Insider Trading Throwback: Some notorious cases that shook Wall Street

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SEBI has just clamped down on eight entities accused of insider trading. Here's a look at a few infamous insider traders who broke bad on Wall Street.

Insider Trading Throwback: Some notorious cases that shook Wall Street
Eight entities were recently restricted from buying, selling, or dealing in securities by the Securities and Exchange Board of India (SEBI). According to SEBI's prima facie probe findings, eight entities -- including two employees of Infosys -- indulged in insider trading. It has been found that the accused employees allegedly helped a bunch of traders make a cumulative profit of Rs 3.06 crore by dealing in shares ahead of public announcements.
Here are some other famous cases of insider trading all over the globe
Jeffrey Skilling/Enron Corporation
Jeffrey Skilling was involved in multiple white-collar crimes during his time with Enron. One of those crimes included insider trading. Hiding the company’s dire financial status, Skilling dumped $60 million worth of Enron stock before he quit the company just before it got embroiled in a complicated bankruptcy.
R. Foster Winans/The Wall Street Journal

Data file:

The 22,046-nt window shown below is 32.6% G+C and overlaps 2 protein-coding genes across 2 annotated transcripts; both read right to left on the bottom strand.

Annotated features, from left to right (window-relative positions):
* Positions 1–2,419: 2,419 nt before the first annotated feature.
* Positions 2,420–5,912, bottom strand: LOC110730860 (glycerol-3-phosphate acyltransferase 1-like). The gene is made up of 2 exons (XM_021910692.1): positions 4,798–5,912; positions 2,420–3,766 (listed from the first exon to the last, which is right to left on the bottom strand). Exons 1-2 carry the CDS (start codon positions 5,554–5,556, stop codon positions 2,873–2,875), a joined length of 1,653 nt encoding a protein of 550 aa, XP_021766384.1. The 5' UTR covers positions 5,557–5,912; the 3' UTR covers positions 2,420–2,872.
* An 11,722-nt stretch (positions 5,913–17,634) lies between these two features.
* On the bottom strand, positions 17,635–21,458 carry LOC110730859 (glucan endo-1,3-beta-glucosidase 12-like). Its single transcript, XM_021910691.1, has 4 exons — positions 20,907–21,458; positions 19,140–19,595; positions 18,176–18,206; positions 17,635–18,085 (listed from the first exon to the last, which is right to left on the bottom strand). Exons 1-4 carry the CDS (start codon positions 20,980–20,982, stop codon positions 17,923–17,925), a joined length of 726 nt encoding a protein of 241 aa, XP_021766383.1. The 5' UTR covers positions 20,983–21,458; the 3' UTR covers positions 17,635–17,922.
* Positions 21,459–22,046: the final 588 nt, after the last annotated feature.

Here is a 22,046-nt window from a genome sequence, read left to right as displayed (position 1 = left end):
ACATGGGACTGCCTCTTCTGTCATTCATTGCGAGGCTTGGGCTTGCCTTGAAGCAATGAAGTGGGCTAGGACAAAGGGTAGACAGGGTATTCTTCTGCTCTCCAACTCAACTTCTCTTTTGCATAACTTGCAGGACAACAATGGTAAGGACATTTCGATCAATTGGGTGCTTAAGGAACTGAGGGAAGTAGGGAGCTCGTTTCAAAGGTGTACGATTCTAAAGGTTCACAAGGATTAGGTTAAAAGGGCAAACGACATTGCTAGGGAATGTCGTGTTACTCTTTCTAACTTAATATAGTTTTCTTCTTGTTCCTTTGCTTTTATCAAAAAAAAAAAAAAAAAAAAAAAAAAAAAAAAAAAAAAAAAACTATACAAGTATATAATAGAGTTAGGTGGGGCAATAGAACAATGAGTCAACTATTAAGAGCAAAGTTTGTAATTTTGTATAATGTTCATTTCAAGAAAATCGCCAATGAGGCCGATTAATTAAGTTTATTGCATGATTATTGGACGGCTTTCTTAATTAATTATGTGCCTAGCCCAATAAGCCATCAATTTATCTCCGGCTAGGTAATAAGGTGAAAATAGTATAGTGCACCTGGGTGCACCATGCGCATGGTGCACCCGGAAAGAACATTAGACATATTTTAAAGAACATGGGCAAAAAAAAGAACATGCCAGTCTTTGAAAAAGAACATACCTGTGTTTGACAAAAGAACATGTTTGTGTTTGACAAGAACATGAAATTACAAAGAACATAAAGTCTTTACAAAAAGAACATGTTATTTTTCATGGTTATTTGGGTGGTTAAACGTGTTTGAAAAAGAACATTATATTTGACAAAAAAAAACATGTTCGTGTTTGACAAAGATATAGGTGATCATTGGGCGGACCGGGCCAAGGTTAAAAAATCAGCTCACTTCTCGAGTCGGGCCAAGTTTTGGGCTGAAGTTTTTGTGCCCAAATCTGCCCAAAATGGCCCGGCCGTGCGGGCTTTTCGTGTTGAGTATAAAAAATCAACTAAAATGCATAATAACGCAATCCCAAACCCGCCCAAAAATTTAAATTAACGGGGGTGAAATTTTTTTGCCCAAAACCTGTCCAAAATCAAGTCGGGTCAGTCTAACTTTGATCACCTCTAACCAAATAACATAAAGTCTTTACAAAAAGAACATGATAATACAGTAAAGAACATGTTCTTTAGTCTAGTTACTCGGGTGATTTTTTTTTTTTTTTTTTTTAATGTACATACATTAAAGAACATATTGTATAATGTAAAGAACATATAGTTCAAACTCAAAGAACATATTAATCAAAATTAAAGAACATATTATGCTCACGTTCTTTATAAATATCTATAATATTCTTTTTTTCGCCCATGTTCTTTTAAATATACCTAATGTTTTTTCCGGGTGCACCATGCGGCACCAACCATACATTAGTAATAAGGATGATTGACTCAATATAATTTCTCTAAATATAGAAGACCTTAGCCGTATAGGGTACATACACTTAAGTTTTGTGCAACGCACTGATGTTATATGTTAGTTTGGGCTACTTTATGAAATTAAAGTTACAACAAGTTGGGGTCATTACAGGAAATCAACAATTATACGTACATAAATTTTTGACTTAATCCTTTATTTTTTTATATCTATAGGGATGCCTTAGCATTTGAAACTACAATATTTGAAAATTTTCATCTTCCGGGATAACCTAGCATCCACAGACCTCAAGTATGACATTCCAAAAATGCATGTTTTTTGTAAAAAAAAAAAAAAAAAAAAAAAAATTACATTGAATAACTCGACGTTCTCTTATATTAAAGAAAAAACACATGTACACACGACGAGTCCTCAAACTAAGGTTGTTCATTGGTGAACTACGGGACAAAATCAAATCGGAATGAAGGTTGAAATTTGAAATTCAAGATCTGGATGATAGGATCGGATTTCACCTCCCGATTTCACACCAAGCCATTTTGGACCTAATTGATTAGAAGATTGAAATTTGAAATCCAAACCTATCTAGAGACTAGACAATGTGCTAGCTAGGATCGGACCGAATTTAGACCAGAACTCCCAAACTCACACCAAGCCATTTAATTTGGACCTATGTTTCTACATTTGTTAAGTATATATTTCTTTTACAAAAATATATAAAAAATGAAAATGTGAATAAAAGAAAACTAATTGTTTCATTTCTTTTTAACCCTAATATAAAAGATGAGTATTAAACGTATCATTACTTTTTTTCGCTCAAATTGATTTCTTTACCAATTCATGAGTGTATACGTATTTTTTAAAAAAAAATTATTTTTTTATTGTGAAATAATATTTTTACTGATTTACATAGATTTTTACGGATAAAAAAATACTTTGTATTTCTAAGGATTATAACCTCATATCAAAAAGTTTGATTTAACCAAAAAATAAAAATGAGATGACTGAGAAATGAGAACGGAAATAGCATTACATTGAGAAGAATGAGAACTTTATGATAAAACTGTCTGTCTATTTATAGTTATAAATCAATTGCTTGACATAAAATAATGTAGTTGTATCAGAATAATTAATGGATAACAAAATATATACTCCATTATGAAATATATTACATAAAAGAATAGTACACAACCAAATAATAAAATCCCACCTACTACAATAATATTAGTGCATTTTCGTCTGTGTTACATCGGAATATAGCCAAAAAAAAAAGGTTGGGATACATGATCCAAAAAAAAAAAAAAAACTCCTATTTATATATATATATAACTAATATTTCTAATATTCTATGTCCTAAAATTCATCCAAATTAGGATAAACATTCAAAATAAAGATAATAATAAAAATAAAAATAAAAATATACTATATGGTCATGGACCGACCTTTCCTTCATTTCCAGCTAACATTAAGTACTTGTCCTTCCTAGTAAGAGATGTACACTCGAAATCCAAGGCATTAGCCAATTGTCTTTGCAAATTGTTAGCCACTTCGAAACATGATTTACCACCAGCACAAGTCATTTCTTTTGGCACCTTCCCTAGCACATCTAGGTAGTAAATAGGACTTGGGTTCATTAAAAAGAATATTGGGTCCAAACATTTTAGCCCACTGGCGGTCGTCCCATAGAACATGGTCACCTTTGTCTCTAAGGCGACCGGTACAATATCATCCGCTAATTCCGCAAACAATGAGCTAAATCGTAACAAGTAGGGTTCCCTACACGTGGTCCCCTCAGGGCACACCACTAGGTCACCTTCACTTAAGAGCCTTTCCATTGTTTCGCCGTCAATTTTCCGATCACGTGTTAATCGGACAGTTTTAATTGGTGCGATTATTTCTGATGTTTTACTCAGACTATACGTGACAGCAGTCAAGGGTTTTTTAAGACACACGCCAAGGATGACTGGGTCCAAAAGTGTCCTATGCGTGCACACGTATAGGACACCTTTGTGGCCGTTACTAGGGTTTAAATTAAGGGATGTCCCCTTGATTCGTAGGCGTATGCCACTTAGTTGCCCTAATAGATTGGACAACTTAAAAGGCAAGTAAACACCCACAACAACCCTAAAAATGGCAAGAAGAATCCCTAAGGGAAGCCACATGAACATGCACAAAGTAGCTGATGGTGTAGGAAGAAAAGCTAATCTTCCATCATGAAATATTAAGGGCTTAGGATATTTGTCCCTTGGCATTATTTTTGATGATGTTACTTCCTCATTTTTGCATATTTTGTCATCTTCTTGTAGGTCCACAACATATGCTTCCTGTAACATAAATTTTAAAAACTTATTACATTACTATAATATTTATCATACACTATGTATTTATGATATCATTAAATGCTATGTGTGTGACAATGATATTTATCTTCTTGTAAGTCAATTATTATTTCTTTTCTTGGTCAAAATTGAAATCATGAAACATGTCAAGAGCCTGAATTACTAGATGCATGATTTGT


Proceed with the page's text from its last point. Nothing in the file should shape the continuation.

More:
Journalist and columnist Winans found himself facing the scrutiny of the market watchdog when he gave information of his upcoming articles regarding certain stocks to stockbrokers, earning $31,000 in the process.
Albert H. Wiggin/Chase National Bank
Wiggin was perhaps one of the first prolific cases of insider trading in the 20th century. During the 1929 Wall Street market crash spiralling from the ‘Black Thursday’ event, which later led to the Great Depression, Wiggin had short calls on 40,000 shares of Chase National Bank. Wiggin was the head of the bank and had a vested interest in running his own company into the ground.
Ivan Boesky
Ivan Boesky was one of the first major individuals to be convicted of insider trading. Using insider information, Boesky would invest in companies that were about to be taken over. The stock trader later paid $100 million to the Securities and Exchange Commission (SEC) to settle insider trading charges. The character of Gordan Gekko from the movie Wall Street (1987) was partially based on him.
Martha Stewart/ImClone Systems
Famous American businesswoman and TV personality Martha Stewart received an illegal tip from her stockbroker regarding ImClone receiving some bad news that would cause the stock prices to slump. Using the tip, Stewart sold her stocks and came under the lens of the SEC.
 

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